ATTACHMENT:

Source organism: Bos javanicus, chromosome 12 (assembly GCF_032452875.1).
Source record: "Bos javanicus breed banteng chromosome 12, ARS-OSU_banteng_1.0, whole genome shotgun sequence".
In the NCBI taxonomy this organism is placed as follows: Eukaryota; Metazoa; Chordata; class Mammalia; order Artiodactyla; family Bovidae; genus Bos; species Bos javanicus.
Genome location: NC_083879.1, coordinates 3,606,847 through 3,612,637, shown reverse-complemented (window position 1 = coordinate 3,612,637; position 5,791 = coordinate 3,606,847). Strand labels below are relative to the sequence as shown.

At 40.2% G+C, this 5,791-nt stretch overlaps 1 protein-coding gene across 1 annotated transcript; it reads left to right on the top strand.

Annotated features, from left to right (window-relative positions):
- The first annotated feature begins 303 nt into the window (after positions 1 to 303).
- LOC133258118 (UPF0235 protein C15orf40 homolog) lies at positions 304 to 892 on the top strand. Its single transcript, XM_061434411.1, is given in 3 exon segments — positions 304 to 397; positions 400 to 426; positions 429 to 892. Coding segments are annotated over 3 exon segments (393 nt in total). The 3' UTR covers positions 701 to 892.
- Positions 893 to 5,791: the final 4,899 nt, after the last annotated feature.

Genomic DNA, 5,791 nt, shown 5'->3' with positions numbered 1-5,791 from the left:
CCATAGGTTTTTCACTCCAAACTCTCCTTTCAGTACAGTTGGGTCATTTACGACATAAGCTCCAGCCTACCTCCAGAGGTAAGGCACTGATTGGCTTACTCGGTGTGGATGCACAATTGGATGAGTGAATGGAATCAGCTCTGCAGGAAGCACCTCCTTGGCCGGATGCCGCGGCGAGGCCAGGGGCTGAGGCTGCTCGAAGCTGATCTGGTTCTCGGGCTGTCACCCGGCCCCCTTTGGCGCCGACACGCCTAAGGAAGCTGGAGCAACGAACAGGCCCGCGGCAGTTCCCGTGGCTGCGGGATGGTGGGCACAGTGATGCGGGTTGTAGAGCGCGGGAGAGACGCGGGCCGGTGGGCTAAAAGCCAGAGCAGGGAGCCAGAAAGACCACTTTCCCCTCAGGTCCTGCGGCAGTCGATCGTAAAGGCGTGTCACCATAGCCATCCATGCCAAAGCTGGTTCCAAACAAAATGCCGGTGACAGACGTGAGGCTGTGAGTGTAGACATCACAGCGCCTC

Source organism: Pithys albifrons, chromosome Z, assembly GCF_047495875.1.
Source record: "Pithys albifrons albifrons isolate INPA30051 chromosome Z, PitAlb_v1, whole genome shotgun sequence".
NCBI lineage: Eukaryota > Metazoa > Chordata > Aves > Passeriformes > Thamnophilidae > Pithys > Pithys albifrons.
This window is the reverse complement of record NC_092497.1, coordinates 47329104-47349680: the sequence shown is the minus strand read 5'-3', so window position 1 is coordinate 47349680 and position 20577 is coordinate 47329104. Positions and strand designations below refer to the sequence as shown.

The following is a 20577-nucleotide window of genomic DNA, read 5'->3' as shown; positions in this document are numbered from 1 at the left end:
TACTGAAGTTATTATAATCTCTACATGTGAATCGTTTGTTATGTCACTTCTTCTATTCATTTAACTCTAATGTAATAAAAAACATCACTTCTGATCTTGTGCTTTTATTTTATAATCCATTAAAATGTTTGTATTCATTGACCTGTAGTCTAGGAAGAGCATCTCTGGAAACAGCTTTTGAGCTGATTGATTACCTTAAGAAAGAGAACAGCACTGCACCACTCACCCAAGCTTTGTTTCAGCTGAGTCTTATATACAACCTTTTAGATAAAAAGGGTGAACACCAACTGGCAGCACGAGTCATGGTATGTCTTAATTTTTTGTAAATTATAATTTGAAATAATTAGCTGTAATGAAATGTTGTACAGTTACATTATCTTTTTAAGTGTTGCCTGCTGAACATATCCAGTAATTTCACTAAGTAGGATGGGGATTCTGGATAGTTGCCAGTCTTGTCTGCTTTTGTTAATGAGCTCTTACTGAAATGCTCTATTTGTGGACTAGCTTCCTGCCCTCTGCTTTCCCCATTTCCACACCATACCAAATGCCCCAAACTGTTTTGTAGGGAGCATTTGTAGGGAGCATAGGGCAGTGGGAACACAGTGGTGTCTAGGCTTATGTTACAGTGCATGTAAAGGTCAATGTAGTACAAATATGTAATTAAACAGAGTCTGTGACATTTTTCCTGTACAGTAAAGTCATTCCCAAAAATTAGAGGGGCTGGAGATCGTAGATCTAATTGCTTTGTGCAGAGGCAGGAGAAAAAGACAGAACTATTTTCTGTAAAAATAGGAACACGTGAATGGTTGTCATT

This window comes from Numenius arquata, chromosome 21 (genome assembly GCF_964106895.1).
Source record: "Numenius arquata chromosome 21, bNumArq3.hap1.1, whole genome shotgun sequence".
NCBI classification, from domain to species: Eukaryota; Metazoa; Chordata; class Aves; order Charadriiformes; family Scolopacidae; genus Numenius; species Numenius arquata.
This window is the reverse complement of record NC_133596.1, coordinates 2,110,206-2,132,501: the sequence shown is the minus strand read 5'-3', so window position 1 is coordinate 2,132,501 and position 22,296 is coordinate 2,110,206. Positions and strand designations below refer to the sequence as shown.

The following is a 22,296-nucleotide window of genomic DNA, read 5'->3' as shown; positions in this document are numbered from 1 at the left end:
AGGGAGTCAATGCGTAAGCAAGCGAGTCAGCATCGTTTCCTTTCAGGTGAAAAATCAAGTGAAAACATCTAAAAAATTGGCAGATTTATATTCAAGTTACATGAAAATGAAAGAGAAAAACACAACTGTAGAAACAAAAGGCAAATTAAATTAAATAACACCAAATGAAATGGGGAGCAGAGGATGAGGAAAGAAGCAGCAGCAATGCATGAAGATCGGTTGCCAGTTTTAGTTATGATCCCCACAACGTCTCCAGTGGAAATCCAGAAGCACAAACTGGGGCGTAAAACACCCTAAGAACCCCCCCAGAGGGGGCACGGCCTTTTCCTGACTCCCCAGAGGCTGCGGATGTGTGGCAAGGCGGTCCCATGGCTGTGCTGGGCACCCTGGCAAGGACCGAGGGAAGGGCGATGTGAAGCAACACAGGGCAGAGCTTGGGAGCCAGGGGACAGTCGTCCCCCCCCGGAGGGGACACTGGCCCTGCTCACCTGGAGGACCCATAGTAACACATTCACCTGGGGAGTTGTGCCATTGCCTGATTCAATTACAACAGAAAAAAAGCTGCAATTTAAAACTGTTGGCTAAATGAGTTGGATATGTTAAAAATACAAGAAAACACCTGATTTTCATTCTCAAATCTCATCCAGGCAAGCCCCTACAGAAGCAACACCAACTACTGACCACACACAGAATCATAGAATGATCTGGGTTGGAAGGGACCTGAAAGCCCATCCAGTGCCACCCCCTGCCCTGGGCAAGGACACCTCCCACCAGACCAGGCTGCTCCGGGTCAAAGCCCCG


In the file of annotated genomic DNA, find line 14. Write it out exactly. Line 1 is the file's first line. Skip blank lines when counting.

NCBI lineage: Eukaryota > Metazoa > Chordata > Aves > Passeriformes > Thamnophilidae > Pithys > Pithys albifrons.